And to put out, with snuffers of her pride,
The lamp of love which else had never died.
Mine Eye, mine eare, my will, my wit, my heart,
Did see, did hear, did like, discern, did love,
Her face, her speech, her fashion, judgment, art,
Which did charm, please, delight, confound and move.
Then fancy, humor, love, conceit, and thought
Did so draw, force, entice, persuade, devise,
That she was won, mov’d, carried, compass’d, wrought,
To think me kind, true, comely, valiant, wise.
That heaven, earth, hell, my folly and her pride
Did work, contrive, labor, conspire and swear
To make me scorn’d, vile, cast off, base, defied
With her my love, my light, my life, my dear;
So that my heart, my wit, will, ear, and eye
Doth grieve, lament, sorrow, despair and die.
The sacred Muse that first made love divine
Hath made him naked and without attire;
But I will clothe him with this pen of mine
That all the world his fashion shall admire:
His hat of hope, his band of beauty fine,
His cloak of craft, his doublet of desire;
Grief for a girdle shall about him twine;
His points of pride, his eyeletholes of ire,
His hose of hate, his codpiece of conceit,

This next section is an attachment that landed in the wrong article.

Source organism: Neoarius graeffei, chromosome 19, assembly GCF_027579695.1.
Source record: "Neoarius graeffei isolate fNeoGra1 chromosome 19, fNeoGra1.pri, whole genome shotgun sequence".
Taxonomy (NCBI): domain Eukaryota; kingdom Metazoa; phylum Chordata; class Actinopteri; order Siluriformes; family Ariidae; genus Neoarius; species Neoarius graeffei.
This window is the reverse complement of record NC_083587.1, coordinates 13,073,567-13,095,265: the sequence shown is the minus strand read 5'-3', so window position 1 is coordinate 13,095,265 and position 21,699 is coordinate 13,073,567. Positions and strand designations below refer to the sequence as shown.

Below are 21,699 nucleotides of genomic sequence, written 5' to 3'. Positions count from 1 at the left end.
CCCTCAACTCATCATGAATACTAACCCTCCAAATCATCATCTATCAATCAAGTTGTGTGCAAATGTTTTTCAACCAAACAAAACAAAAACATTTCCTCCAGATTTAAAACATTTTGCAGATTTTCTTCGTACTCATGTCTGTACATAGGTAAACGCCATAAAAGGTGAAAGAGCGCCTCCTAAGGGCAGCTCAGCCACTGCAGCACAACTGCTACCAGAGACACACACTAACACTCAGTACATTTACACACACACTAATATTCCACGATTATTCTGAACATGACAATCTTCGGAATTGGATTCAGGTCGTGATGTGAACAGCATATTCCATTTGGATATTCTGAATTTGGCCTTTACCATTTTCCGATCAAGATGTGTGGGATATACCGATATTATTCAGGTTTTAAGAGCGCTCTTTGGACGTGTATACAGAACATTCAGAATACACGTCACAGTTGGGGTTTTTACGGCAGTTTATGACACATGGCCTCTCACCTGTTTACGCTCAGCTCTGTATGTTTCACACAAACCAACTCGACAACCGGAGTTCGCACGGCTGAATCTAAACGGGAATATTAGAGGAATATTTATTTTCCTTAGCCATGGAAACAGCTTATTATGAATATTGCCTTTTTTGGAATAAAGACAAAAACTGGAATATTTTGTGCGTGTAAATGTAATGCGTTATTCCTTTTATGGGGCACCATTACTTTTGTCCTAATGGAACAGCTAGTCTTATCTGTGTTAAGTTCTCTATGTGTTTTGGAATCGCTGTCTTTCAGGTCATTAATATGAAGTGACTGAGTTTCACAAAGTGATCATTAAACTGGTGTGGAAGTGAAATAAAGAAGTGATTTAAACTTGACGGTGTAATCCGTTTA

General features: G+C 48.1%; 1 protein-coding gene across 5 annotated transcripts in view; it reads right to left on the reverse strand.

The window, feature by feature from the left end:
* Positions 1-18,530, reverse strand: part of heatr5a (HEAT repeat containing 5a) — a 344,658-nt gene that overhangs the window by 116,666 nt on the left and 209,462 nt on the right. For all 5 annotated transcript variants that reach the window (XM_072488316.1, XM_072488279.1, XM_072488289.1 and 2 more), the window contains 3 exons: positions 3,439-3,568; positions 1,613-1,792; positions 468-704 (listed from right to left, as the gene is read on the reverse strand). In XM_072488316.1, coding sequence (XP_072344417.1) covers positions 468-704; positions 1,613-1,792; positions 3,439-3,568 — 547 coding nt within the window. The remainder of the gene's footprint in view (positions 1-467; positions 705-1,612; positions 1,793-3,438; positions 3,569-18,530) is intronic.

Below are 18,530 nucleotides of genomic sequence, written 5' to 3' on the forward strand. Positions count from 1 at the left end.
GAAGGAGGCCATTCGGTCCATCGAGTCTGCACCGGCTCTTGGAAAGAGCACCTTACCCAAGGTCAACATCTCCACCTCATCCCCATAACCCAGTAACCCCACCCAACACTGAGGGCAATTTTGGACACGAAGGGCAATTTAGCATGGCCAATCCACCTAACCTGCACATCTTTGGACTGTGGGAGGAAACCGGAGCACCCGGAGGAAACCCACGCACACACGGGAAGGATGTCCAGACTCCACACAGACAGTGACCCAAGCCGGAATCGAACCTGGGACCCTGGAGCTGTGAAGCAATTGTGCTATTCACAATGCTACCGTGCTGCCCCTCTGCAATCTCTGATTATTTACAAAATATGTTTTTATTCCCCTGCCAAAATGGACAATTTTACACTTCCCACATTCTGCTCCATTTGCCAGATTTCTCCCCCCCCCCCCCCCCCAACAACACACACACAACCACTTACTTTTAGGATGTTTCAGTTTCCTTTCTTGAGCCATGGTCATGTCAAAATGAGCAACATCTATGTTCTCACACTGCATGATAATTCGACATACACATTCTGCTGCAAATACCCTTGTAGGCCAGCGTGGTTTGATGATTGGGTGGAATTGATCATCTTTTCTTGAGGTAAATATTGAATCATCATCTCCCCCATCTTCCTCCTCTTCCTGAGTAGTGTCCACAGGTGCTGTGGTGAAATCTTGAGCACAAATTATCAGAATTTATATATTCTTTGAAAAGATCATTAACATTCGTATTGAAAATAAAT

His stockings of stern strife, his shirt of shame;
His garters of vain glory, gay and slight,
His pantofles of passions I will frame;
Pumps of presumption shall adorn his feet,
And socks of sullenness exceeding sweet.
Into the Middle Temple of my heart
The wanton Cupid did himself admit,
And gave for pledge your eagle-sighted wit
That he would play no rude uncivil part.
Longe time he cloak’d his nature with his art,
And sad, and grave, and sober he did sit;
But at the last he ’gan to revel it,
To break good rules, and orders to pervert.
Then love and his young pledge were both convented
Before sad Reason, that old bencher grave,
Who this sad sentence unto him presented
By diligence, that sly and secret knave:
That love and wit for ever should depart
Out of the Middle Temple of my heart.
My case is this, I love Zepheria bright.
Of her I hold my heart by fealty
Which I discharge to her perpetually,
Yet she thereof will never me accquite.
For now supposing I withhold her right,
She hath distrain’d my heart to satisfy
The duty which I never did deny,
And far away impounds it with despite.
I labor therefore justly to repleve
My heart which she unjustly doth impound,
But quick conceit which now is love’s high sh’riff
Returns it as esloign’d, not to be found;
Then, which the law affords, I only crave
Her heart for mine in withernam to have.
To Love my lord I do knight’s service owe,
And therefore now he hath my wit in ward;
But while it is in his tuition so
Me thinks he doth entreat it passing hard.
For though he hath it married long ago
To Vanity (a wench of no regard)
And now to full and perfect age doth grow,
Yet now of freedom, it is most debarr’d.
But why should Love, after minority,
When I am past the one and twentieth year,
Perclude my wit of his sweet liberty
And make it still the yoke of wardship bear?
I fear he hath another title got,
And holds my wit now for an Idiot.